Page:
Eowave Magma

When a synth manufacturer uses Nitzer Ebb, Vince Clark and 80s in their description obviously I’m going to take a close look. After hearing some of the new Eowave Magma and reading about it’s sequencer I may have burned a 535 Euro hole in my pocket. It’s a true analog synth with a somewhat 303ish sequencer in that you can have swing and shuffle per note. You can transpose the sequenced line via MIDI. Besides pitch the sequencer allows for 3 other “rows” of parameters to be changing. There’s glide, noise, 2 envelopes, super fast attack times, 2 interesting LFOs with 8 waveforms that can modulate the VCF or VCO, tap tempo, external in, and 250 preset locations for the sequencer and synth storable via USB on a computer. Yeah I want this.

“The MAGMA is an analogue bassline synthesizer inspired by classical synths from the 1980s. It offers the possibility to mix 4 different waveforms (saw, square, sub, noise). The 24 dB low-pass filter is also inspired from classical filters from the 80s. To this particular sound of the 80s, we added a touch of modernity with modern controls and parameters saving features. The 16 steps sequencer has 4 rows: 1 for the notes and 3 freely assignable to a parameter of your choice that enables to create living sequences with sonorities like Vince Clark or Yann Hammer.” – eowave.com

For more info: eowave.com

This entry was written by Oliver Chesler, posted on October 23, 2012 at 5:00 am, filed under synthesizer and tagged , . Leave a comment or view the discussion at the permalink and follow any comments with the RSS feed for this post.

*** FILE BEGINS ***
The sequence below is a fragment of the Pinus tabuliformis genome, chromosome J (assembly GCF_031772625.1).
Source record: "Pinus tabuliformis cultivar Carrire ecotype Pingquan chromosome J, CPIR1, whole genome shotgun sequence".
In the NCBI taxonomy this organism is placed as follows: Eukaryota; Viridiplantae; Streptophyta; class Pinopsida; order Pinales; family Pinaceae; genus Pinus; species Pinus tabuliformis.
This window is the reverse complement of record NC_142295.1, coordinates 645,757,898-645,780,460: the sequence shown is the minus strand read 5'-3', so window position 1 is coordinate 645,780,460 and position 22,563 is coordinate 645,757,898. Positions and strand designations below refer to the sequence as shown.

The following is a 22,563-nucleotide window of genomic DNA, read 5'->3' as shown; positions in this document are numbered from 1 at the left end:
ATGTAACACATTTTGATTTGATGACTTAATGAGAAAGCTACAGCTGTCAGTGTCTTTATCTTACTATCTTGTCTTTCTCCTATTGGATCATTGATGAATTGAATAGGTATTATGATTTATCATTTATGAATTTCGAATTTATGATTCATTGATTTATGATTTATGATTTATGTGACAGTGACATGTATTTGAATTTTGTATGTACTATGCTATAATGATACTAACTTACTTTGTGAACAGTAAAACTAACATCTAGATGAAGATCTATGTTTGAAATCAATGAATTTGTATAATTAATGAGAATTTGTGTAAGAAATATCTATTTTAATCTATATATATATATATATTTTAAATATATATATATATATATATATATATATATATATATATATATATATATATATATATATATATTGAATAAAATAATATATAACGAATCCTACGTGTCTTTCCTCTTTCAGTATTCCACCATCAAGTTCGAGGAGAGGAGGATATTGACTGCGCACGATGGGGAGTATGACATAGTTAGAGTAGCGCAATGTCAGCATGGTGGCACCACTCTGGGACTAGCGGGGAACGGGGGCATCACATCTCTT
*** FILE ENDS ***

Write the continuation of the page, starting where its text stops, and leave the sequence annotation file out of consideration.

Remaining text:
Polyphonic Wretch Machine Samples

Totalmusik is a NY sales rep for Metasonix and Eowave gear. They seems to also record the equipment and make sample libraries with the blessings of the manufacturers. They have released a Kontakt Polyphonic Wretch Machine sample pack. The samples were recorded to tape and they also included some Impulse Responses. The pack is 2GB and will run you $65. It’s on sale now for $50.

“For this library, no attention to detail was spared in capturing the true essence of this instrument. The Wretch Machine features a dual gas-tube oscillator configuration – each oscillator is switchable between three waveforms: Saw, Squarer and Subosc (squarer with suboctave). Realizing that everything sounds better through tape, and our personal philosophy that “Old is Good, Old and Broken is BetterTM” – we enlisted the assistance of our TEAC Reel to Reel to handle our tape transfer needs.” – totalmusik.com

For more info: totalmusik.com

This entry was written by Oliver Chesler, posted on May 17, 2010 at 5:17 am, filed under sounds and tagged , , , , , . Leave a comment or view the discussion at the permalink and follow any comments with the RSS feed for this post.



Scanned postcards and ads from Schneiders Buero!

MFB-Synth II